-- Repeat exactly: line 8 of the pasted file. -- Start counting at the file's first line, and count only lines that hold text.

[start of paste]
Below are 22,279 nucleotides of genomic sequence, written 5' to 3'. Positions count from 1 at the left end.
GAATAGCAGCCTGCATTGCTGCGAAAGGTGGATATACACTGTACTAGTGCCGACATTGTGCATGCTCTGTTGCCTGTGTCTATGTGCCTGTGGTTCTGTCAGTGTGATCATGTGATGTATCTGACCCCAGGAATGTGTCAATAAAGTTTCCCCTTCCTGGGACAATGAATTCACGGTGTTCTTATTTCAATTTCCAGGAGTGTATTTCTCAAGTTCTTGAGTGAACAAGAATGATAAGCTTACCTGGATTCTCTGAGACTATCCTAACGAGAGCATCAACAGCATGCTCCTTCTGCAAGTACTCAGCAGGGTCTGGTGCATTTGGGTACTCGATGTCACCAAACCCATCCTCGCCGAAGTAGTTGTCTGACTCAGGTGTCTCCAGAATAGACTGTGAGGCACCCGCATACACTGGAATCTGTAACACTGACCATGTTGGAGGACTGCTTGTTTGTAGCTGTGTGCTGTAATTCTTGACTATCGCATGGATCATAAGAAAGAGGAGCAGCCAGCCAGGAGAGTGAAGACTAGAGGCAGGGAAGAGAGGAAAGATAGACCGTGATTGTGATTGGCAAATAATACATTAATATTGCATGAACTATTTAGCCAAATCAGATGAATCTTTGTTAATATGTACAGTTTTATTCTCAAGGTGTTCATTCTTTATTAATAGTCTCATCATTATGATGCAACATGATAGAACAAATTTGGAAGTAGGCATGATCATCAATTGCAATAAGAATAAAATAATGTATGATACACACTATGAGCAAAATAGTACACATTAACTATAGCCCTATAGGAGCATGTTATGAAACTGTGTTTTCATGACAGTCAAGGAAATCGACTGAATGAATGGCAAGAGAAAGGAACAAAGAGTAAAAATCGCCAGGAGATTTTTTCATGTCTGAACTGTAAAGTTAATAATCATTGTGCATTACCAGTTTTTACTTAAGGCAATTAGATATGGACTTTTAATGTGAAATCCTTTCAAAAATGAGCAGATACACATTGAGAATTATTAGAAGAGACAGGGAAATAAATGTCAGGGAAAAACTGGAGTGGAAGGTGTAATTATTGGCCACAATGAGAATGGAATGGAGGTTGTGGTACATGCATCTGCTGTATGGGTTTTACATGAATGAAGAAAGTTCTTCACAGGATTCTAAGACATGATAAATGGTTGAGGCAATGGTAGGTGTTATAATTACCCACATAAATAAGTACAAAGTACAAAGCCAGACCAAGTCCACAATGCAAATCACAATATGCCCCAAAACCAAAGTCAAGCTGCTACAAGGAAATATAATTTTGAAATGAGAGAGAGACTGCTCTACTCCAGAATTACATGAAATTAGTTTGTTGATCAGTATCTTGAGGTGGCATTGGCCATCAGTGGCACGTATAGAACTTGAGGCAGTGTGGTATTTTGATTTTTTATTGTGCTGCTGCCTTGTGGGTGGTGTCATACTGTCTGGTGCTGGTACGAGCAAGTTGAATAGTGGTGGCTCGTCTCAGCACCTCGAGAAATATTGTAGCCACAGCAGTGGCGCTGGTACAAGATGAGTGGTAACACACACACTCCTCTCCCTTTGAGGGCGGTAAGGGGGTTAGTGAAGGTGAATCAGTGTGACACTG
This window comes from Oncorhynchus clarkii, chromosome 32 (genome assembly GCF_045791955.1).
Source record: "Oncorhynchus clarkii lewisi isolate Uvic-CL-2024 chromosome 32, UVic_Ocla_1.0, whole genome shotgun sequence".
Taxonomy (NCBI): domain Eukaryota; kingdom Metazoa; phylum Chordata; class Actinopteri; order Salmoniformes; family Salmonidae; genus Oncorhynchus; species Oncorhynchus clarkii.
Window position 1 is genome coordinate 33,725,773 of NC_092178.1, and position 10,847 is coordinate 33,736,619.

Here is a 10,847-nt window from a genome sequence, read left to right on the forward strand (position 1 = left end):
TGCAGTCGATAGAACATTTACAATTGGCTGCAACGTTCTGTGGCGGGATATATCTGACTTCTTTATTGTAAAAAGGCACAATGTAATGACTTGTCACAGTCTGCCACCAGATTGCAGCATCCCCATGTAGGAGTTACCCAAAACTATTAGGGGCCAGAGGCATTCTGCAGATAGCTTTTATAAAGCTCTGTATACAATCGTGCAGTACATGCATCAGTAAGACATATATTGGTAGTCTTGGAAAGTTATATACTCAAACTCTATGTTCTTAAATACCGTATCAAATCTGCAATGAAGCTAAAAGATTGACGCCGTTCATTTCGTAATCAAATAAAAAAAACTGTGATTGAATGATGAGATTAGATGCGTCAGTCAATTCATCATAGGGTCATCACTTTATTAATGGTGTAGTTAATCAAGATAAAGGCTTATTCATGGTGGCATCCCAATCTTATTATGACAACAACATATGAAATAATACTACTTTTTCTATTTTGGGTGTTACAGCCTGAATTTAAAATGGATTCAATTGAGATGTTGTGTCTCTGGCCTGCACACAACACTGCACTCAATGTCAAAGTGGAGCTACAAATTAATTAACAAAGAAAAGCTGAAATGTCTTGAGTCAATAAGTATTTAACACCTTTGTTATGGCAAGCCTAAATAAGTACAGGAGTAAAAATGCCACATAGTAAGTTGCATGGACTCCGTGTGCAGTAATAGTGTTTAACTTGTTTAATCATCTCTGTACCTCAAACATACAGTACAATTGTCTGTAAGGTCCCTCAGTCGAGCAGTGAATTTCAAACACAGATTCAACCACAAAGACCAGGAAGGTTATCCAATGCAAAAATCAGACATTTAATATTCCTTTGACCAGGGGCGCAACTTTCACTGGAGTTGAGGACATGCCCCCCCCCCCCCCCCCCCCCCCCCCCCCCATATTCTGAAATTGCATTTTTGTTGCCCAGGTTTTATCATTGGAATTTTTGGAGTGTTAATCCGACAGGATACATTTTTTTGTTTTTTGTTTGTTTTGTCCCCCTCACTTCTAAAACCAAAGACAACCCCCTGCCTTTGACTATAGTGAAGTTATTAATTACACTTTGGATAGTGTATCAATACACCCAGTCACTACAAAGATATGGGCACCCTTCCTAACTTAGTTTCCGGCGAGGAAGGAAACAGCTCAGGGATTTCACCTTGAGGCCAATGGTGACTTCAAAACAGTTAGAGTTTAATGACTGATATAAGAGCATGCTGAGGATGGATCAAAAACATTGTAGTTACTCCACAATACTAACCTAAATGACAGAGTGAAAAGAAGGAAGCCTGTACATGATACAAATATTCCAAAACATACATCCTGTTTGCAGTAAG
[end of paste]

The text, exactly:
TGCAGTCGATAGAACATTTACAATTGGCTGCAACGTTCTGTGGCGGGATATATCTGACTTCTTTATTGTAAAAAGGCACAATGTAATGACTTGTCACAGTCTGCCACCAGATTGCAGCATCCCCATGTAGGAGTTACCCAAAACTATTAGGGGCCAGAGGCATTCTGCAGATAGCTTTTATAAAGCTCTGTATACAATCGTGCAGTACATGCATCAGTAAGACATATATTGGTAGTCTTGGAAAGTTATATACTCAAACTCTATGTTCTTAAATACCGTATCAAATCTGCAATGAAGCTAAAAGATTGACGCCGTTCATTTCGTAATCAAATAAAAAAAACTGTGATTGAATGATGAGATTAGATGCGTCAGTCAATTCATCATAGGGTCATCACTTTATTAATGGTGTAGTTAATCAAGATAAAGGCTTATTCATGGTGGCATCCCAATCTTATTATGACAACAACATATGAAATAATACTACTTTTTCTATTTTGGGTGTTACAGCCTGAATTTAAAATGGATTCAATTGAGATGTTGTGTCTCTGGCCTGCACACAACACTGCACTCAATGTCAAAGTGGAGCTACAAATTAATTAACAAAGAAAAGCTGAAATGTCTTGAGTCAATAAGTATTTAACACCTTTGTTATGGCAAGCCTAAATAAGTACAGGAGTAAAAATGCCACATAGTAAGTTGCATGGACTCCGTGTGCAGTAATAGTGTTTAACTTGTTTAATCATCTCTGTACCTCAAACATACAGTACAATTGTCTGTAAGGTCCCTCAGTCGAGCAGTGAATTTCAAACACAGATTCAACCACAAAGACCAGGAAGGTTATCCAATGCAAAAATCAGACATTTAATATTCCTTTGACCAGGGGCGCAACTTTCACTGGAGTTGAGGACATGCCCCCCCCCCCCCCCCCCCCCCCCCCCCCCATATTCTGAAATTGCATTTTTGTTGCCCAGGTTTTATCATTGGAATTTTTGGAGTGTTAATCCGACAGGATACATTTTTTTGTTTTTTGTTTGTTTTGTCCCCCTCACTTCTAAAACCAAAGACAACCCCCTGCCTTTGACTATAGTGAAGTTATTAATTACACTTTGGATAGTGTATCAATACACCCAGTCACTACAAAGATATGGGCACCCTTCCTAACTTAGTTTCCGGCGAGGAAGGAAACAGCTCAGGGATTTCACCTTGAGGCCAATGGTGACTTCAAAACAGTTAGAGTTTAATGACTGATATAAGAGCATGCTGAGGATGGATCAAAAACATTGTAGTTACTCCACAATACTAACCTAAATGACAGAGTGAAAAGAAGGAAGCCTGTACATGATACAAATATTCCAAAACATACATCCTGTTTGCAGTAAG